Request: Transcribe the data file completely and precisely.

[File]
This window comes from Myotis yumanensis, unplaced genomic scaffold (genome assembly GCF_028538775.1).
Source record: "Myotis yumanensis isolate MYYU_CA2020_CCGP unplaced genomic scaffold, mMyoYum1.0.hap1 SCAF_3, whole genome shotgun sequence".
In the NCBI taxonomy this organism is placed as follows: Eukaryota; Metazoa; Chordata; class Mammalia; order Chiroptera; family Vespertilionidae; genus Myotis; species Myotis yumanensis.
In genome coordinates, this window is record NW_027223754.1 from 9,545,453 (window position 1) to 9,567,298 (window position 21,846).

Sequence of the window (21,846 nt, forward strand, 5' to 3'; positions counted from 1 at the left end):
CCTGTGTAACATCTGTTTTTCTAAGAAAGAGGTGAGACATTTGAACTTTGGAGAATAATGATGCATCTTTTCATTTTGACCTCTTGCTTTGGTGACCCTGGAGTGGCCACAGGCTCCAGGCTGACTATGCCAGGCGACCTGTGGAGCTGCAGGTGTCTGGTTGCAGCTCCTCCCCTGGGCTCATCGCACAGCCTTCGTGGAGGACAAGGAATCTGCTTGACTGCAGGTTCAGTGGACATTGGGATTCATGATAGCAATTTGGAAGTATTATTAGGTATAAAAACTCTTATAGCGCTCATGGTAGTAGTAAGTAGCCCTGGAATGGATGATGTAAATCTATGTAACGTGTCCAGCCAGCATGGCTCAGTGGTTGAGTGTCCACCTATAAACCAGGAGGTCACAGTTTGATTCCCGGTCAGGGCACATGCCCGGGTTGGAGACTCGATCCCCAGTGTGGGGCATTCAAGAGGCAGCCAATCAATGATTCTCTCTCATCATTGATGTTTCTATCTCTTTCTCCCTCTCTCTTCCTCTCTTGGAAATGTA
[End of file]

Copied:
This window comes from Myotis yumanensis, unplaced genomic scaffold (genome assembly GCF_028538775.1).
Source record: "Myotis yumanensis isolate MYYU_CA2020_CCGP unplaced genomic scaffold, mMyoYum1.0.hap1 SCAF_3, whole genome shotgun sequence".
In the NCBI taxonomy this organism is placed as follows: Eukaryota; Metazoa; Chordata; class Mammalia; order Chiroptera; family Vespertilionidae; genus Myotis; species Myotis yumanensis.
In genome coordinates, this window is record NW_027223754.1 from 9,545,453 (window position 1) to 9,567,298 (window position 21,846).

Sequence of the window (21,846 nt, forward strand, 5' to 3'; positions counted from 1 at the left end):
CCTGTGTAACATCTGTTTTTCTAAGAAAGAGGTGAGACATTTGAACTTTGGAGAATAATGATGCATCTTTTCATTTTGACCTCTTGCTTTGGTGACCCTGGAGTGGCCACAGGCTCCAGGCTGACTATGCCAGGCGACCTGTGGAGCTGCAGGTGTCTGGTTGCAGCTCCTCCCCTGGGCTCATCGCACAGCCTTCGTGGAGGACAAGGAATCTGCTTGACTGCAGGTTCAGTGGACATTGGGATTCATGATAGCAATTTGGAAGTATTATTAGGTATAAAAACTCTTATAGCGCTCATGGTAGTAGTAAGTAGCCCTGGAATGGATGATGTAAATCTATGTAACGTGTCCAGCCAGCATGGCTCAGTGGTTGAGTGTCCACCTATAAACCAGGAGGTCACAGTTTGATTCCCGGTCAGGGCACATGCCCGGGTTGGAGACTCGATCCCCAGTGTGGGGCATTCAAGAGGCAGCCAATCAATGATTCTCTCTCATCATTGATGTTTCTATCTCTTTCTCCCTCTCTCTTCCTCTCTTGGAAATGTA